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On the Ground: Yemen Edges Toward Civil War

  • Davin Hutchins

Yemeni protesters chant slogans during a demonstration demanding the resignation of Yemen's president Ali Abdullah Saleh, in Sana'a, Yemen, September 28, 2011.

Yemeni protesters chant slogans during a demonstration demanding the resignation of Yemen's president Ali Abdullah Saleh, in Sana'a, Yemen, September 28, 2011.

Yemen has seen a spike in violence in recent days triggered in large part by the return of the country’s embattled President Ali Abdullah Saleh from a short-lived exile in Saudi Arabia, where he was being treated for injuries sustained in a June attack on one of his presidential compounds.

Saleh, under pressure of a popular revolt against his regime, has three times been offered a plan to transfer power, but all three times he reneged on promises to sign on to the proposals.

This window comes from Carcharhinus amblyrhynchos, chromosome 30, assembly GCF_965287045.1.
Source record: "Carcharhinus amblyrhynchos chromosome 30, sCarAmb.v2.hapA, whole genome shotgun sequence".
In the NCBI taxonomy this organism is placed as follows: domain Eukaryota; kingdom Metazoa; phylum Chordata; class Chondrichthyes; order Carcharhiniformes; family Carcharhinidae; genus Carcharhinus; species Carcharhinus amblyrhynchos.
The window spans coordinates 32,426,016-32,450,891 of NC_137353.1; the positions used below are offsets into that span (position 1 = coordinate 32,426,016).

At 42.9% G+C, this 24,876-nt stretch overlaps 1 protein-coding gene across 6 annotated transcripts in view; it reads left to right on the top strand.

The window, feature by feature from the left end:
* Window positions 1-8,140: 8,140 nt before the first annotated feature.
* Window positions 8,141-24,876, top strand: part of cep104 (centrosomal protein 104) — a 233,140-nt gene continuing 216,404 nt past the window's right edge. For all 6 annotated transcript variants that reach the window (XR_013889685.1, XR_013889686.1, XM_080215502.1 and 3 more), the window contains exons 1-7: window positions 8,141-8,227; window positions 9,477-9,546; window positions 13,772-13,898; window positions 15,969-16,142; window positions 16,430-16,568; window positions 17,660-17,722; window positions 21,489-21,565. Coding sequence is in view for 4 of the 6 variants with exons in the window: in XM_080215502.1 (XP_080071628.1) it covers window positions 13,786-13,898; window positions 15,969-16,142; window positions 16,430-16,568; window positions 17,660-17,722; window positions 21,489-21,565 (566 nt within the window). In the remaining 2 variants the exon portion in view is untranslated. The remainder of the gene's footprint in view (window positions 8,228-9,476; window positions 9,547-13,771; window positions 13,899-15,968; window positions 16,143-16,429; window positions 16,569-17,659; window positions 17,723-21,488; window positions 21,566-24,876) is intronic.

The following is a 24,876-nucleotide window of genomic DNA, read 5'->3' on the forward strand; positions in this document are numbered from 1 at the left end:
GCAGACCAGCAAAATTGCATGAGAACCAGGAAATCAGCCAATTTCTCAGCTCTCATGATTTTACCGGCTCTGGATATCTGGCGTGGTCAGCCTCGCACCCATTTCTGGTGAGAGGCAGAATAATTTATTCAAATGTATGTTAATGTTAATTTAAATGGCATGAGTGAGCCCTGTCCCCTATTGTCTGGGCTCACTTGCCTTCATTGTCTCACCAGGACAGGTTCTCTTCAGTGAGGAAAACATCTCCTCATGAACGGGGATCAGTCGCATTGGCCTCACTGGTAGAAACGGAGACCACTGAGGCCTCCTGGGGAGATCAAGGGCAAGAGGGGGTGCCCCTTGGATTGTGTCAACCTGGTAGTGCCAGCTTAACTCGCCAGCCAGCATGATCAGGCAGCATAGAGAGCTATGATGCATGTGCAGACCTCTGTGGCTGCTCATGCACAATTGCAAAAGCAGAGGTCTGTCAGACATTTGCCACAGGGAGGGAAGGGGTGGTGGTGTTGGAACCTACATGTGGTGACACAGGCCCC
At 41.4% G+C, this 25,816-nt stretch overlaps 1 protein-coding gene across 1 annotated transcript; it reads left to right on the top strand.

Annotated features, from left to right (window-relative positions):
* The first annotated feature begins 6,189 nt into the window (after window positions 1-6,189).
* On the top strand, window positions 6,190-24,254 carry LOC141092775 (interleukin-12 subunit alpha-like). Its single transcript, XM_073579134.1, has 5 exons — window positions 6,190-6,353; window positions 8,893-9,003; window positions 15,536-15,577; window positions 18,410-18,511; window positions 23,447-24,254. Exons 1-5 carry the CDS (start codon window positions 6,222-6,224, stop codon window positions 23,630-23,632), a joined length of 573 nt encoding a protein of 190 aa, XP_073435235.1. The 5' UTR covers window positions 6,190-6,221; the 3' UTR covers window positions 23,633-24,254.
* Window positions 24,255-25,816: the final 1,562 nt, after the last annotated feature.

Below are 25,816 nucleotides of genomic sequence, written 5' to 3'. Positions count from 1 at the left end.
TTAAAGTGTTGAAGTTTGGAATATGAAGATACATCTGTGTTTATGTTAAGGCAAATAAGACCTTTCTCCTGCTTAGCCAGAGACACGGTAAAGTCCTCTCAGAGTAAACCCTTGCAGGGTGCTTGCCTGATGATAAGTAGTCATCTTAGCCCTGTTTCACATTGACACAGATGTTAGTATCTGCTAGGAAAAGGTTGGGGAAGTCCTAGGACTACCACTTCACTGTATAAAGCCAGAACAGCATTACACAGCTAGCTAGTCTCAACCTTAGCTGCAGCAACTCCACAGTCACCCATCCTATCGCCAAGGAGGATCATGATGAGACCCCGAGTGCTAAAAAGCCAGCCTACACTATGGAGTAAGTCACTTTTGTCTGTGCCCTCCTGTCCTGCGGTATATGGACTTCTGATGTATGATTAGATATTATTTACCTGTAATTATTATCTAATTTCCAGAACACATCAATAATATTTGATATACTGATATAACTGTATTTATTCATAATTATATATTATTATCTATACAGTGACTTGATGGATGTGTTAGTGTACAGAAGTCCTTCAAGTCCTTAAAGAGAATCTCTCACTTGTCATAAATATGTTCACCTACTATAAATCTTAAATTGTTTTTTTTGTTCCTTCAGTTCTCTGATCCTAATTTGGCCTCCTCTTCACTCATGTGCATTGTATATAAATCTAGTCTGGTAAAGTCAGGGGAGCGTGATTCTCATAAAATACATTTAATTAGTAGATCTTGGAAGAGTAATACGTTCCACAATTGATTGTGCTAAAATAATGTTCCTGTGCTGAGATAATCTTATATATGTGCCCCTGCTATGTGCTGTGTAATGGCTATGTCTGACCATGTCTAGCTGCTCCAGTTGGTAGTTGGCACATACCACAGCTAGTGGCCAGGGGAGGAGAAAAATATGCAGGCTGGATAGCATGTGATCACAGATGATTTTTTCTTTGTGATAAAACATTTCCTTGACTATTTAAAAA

Yemen's foreign minister, Abu Bakr al-Qirbi, said Tuesday that Saleh remains committed to the idea to transfer power to a deputy. The opposition, itself divided between tribes and pro-democracy youth, gives such statements little credence.

Tom Finn in Yemen’s capital, Sana’a, and Davin Hutchins in Washington, D.C, compiled the following report about the current situation in the country.

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